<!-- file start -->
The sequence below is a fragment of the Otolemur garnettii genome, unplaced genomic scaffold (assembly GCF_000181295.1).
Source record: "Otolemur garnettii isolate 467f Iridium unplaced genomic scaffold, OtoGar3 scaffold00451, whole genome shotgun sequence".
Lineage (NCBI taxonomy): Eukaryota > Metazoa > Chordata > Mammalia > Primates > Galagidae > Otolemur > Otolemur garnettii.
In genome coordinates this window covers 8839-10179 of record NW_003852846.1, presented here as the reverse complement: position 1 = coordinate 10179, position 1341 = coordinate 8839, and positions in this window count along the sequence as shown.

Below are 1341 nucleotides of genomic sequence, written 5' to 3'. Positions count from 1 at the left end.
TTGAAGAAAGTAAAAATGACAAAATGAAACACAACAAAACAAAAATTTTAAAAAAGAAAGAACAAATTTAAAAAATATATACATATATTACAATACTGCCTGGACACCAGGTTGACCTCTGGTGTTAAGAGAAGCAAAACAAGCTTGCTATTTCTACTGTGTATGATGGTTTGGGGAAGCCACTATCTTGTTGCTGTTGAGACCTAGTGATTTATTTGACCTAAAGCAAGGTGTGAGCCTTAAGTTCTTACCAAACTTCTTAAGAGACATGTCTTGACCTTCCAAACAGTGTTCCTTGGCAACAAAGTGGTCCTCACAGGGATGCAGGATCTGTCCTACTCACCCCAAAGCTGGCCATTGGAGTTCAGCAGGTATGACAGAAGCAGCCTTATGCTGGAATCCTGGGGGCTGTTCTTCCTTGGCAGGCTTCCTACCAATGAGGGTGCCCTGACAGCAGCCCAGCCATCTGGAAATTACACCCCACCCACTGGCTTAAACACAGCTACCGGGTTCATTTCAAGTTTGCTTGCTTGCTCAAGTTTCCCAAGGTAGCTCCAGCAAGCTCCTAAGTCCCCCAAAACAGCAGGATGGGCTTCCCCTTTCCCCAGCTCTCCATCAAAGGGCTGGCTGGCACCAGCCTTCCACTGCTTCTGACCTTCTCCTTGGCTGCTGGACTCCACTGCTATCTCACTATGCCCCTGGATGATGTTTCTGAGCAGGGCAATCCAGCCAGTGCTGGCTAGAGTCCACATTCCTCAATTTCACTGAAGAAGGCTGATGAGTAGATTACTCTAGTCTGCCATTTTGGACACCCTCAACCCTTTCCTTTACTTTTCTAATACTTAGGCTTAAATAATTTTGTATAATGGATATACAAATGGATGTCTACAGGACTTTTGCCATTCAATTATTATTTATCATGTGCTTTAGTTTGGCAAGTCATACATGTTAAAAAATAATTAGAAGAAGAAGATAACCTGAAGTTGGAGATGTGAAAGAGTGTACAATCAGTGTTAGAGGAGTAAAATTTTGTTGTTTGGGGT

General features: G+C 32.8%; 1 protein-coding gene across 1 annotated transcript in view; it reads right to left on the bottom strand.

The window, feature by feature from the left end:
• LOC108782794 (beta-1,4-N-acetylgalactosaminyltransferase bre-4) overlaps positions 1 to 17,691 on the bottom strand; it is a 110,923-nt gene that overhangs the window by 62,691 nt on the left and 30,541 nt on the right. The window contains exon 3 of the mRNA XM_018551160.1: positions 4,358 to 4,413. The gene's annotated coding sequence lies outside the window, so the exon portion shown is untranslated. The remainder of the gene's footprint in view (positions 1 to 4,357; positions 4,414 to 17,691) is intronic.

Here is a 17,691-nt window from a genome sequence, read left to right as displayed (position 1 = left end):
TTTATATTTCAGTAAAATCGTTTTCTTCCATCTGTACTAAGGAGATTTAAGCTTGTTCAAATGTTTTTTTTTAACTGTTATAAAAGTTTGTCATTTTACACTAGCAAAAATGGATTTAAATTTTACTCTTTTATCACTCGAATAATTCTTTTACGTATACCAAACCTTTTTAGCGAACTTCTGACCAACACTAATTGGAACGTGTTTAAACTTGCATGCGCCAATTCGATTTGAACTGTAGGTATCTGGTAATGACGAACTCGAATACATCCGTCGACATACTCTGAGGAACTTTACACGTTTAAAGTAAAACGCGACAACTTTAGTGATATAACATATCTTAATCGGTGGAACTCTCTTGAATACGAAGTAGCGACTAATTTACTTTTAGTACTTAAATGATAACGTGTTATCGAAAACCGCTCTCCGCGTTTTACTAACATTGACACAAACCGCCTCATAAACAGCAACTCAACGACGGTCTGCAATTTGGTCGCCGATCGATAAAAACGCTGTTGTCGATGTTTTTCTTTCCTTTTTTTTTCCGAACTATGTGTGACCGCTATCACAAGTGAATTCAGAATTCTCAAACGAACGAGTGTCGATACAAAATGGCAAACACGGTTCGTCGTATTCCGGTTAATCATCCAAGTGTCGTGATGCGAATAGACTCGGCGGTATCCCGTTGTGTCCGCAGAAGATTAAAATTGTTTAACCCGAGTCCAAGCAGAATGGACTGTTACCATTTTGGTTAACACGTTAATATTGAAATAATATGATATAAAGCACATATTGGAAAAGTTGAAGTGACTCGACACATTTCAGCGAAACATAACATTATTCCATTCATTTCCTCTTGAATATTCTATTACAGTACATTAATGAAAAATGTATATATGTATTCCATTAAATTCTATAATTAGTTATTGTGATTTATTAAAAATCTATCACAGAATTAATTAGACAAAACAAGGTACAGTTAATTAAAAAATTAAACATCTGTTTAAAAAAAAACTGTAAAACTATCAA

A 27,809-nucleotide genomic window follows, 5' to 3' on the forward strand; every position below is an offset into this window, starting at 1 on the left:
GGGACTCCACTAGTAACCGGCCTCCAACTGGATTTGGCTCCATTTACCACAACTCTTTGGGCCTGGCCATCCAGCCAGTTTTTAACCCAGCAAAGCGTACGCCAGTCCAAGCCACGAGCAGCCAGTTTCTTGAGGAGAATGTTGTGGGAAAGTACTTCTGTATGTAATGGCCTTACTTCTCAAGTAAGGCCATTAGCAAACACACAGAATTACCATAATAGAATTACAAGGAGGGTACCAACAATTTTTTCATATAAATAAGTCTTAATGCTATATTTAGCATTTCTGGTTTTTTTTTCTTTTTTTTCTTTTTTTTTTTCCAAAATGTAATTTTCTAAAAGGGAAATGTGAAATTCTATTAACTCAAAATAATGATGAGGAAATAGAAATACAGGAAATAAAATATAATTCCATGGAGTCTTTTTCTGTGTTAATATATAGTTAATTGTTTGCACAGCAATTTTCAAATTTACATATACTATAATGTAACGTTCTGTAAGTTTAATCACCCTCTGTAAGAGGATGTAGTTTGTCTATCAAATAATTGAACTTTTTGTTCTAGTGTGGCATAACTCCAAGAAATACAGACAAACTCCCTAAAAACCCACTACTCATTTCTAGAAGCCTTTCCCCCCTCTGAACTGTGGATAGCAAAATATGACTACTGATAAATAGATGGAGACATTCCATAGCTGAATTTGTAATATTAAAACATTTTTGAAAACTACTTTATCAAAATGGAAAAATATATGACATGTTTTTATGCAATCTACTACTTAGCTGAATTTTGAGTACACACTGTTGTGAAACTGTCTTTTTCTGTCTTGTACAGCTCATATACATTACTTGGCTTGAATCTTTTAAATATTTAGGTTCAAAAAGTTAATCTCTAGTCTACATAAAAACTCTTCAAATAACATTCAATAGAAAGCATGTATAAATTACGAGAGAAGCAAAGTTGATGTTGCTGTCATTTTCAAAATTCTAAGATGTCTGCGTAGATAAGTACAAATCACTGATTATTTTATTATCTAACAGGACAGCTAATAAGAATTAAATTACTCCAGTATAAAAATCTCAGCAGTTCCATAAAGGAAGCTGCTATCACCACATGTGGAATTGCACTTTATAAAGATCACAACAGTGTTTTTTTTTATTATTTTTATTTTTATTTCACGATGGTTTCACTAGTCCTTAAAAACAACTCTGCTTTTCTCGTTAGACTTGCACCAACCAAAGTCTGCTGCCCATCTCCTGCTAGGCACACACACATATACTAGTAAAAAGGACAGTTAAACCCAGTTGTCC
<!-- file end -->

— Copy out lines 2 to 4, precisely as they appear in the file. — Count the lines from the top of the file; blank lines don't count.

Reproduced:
Source record: "Otolemur garnettii isolate 467f Iridium unplaced genomic scaffold, OtoGar3 scaffold00451, whole genome shotgun sequence".
Lineage (NCBI taxonomy): Eukaryota > Metazoa > Chordata > Mammalia > Primates > Galagidae > Otolemur > Otolemur garnettii.
In genome coordinates this window covers 8839-10179 of record NW_003852846.1, presented here as the reverse complement: position 1 = coordinate 10179, position 1341 = coordinate 8839, and positions in this window count along the sequence as shown.